Space

Astronomers spot closest Earth-buzzing asteroid ever recorded

Astronomers spot closest Earth...
Asteroid 2020 QG, appearing as a streak in the sky in this image from the Zwicky Transient Facility telescope
Asteroid 2020 QG, appearing as a streak in the sky in this image from the Zwicky Transient Facility telescope
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Asteroid 2020 QG's trajectory is highlighted in green. The grey circle is the Moon's orbit. The yellow arrow points towards the Sun, while the blue arrow indicates the direction of Earth's movement
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Asteroid 2020 QG's trajectory is highlighted in green. The grey circle is the Moon's orbit. The yellow arrow points towards the Sun, while the blue arrow indicates the direction of Earth's movement
Asteroid 2020 QG, appearing as a streak in the sky in this image from the Zwicky Transient Facility telescope
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Asteroid 2020 QG, appearing as a streak in the sky in this image from the Zwicky Transient Facility telescope
An animation of asteroid 2020 QG's Earth-buzzing trajectory
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An animation of asteroid 2020 QG's Earth-buzzing trajectory
View gallery - 3 images

Astronomers have identified an asteroid that’s just made the closest pass to Earth ever recorded – and it was only spotted after it had passed. The object skimmed Earth’s atmosphere over the weekend, close enough to have its orbit changed by the planet's gravity.

On August 16, an asteroid designated 2020 QG whizzed past our planet at a distance of only 2,950 km (1,830 mi) above the surface. That’s well within the altitude of many satellites, and almost twice as close as the previous record-holder, an asteroid called 2011 CQ1. Of course, this record is about the closest pass to Earth, and doesn’t include objects that have impacted the planet.

That said, even if it had hit, asteroid 2020 QG wouldn’t have caused any damage. It measures about 3 to 6 m (10 to 20 ft) wide, meaning it would have just burned up in the atmosphere. Still, it is a little concerning that astronomers only noticed it hours after the fact, and highlights how important it is for telescopes to keep watching the skies for any bigger rocks that might be on a collision course.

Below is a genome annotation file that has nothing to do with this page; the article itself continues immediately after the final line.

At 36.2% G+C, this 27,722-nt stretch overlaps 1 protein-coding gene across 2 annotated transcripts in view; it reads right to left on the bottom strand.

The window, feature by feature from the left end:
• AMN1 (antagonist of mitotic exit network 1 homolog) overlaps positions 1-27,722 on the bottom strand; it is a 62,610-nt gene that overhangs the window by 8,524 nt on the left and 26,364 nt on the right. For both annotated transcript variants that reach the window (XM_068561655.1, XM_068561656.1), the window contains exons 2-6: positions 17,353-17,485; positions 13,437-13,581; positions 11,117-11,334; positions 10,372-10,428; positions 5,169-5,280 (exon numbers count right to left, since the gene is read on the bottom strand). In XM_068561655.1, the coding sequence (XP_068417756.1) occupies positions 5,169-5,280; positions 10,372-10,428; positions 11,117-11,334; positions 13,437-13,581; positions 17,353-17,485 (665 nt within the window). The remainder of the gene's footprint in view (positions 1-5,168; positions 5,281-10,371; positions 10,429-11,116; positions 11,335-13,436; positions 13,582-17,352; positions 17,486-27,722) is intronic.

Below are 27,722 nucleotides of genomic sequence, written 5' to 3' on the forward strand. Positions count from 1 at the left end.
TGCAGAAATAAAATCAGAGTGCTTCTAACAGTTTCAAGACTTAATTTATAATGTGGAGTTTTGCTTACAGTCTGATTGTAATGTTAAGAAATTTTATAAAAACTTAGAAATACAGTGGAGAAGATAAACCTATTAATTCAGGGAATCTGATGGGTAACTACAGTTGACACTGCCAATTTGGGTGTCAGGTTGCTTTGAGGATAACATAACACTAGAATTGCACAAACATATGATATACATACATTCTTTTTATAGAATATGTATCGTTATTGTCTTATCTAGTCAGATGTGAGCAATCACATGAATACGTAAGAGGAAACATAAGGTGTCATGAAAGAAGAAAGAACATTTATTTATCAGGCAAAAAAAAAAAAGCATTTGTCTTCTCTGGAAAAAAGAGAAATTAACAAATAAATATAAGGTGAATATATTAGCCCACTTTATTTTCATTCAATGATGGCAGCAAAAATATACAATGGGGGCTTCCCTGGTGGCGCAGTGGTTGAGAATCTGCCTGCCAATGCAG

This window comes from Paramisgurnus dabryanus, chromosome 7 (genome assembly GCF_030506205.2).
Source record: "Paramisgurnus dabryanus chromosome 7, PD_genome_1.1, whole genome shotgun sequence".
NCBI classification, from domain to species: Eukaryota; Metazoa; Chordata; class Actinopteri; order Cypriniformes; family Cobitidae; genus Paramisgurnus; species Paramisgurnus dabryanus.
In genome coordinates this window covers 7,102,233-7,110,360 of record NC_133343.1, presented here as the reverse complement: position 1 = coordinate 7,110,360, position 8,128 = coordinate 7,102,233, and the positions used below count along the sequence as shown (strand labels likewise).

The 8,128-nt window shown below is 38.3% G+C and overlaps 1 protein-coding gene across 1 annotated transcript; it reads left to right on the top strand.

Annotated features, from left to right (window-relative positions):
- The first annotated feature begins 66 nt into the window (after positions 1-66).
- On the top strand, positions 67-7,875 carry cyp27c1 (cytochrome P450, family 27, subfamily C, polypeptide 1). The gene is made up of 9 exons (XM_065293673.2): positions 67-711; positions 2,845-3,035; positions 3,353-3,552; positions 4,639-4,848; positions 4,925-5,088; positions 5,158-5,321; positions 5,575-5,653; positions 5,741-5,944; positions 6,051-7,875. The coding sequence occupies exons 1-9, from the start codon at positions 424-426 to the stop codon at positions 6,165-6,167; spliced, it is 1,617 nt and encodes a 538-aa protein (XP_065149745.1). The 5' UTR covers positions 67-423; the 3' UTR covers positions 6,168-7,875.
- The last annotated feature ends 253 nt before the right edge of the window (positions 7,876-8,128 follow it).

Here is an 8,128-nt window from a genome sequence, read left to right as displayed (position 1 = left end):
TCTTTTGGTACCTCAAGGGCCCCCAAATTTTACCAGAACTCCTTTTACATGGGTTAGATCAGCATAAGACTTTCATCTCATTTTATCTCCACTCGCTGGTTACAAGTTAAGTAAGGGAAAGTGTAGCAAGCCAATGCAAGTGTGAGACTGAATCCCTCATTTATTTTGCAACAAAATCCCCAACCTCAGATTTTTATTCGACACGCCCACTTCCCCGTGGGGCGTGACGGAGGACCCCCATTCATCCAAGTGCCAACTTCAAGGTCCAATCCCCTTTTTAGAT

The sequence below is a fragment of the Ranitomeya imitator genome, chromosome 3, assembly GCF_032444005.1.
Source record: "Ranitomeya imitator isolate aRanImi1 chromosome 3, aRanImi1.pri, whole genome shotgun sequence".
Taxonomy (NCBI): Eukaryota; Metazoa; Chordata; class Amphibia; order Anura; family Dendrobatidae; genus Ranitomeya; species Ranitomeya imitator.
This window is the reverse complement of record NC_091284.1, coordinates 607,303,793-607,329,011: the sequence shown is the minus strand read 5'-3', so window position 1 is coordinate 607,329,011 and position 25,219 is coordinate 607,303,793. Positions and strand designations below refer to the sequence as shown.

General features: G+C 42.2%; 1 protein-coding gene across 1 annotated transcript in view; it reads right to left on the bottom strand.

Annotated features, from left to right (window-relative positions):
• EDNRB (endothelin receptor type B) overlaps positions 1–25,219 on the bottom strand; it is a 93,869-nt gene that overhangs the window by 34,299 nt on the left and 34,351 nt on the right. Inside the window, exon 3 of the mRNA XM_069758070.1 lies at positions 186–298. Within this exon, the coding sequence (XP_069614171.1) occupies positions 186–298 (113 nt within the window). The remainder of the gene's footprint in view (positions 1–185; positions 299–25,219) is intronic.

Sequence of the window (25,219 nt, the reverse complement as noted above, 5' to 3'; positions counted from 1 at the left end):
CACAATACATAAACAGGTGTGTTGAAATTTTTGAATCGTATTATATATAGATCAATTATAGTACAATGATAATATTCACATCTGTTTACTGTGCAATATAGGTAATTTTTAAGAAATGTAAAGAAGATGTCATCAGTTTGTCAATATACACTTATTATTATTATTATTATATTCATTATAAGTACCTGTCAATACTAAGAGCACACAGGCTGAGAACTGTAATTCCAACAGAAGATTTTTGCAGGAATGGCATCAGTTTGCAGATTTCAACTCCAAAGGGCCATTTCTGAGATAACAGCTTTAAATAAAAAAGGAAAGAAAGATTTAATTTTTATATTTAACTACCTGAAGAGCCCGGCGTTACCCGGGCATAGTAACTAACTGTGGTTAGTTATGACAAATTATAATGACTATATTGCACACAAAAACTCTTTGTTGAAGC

An animation of asteroid 2020 QG's Earth-buzzing trajectory
An animation of asteroid 2020 QG's Earth-buzzing trajectory

Asteroid 2020 QG was discovered by the Zwicky Transient Facility (ZTF), which specializes in identifying transient events like supernovae or moving objects like asteroids. The latter appear as streaks as they zip past at high speeds. The telescope scans the whole Northern Hemisphere sky every three nights, creating about 100,000 images. These are then sorted by machine learning algorithms before the most promising candidates are passed down to human observers for follow-up.

"A lot of the streaks are satellites, but we can quickly go through the best images by eye to find the actual asteroids," says Bryce Bolin, a member of the ZTF team. "This latest find really demonstrates that ZTF can be used to locate objects very close to Earth that are on potentially impacting trajectories."

The team reported the discovery to the International Astronomical Union (IAU) Minor Planet Center, which will help astronomers all over the world to track 2020 QG and learn more about it.

Source: Caltech

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6 comments
Brian M
"That’s well within the altitude of many satellites"
Wonder what the affect of a collision with a satellite would be - A cascade of other satellite failures as the debris from the collision spread out and then the debris from those collisions take out even more satellites in a chain reaction or a simple vaporization of the satellite?

Do we need a better early warning system for smaller asteroids and a way, if possible, of diverting incoming rocks of this size.
Bob809
Brian M August 19, 2020 03:48 AM --- Nah, why bother spending that money on something that might never happen... All the idiot nay-sayers will have satellite egg on their collective faces (and hopefully lose their jobs) when it does happen.
martinwinlow
@ Brian M - It would be a lot easier to alter the satellite's path... given that they are helpfully equipped with radios and thrusters!
Eddy
So what will it hit next time round now it's orbit has been changed by our gravity.
toni24
"Closest approach"???
I seem to recall an old home movie of an asteroid that actually skimmed and bounced off the Earth's atmosphere around 1972 which was much larger
drBill
Perhaps it's just being picky, but "This latest find really demonstrates that ZTF can be used to locate objects very close to Earth that are on potentially impacting trajectories." is a recording process after the object has passed. The streak was the result of the heating of the atmosphere, and has no predictive value.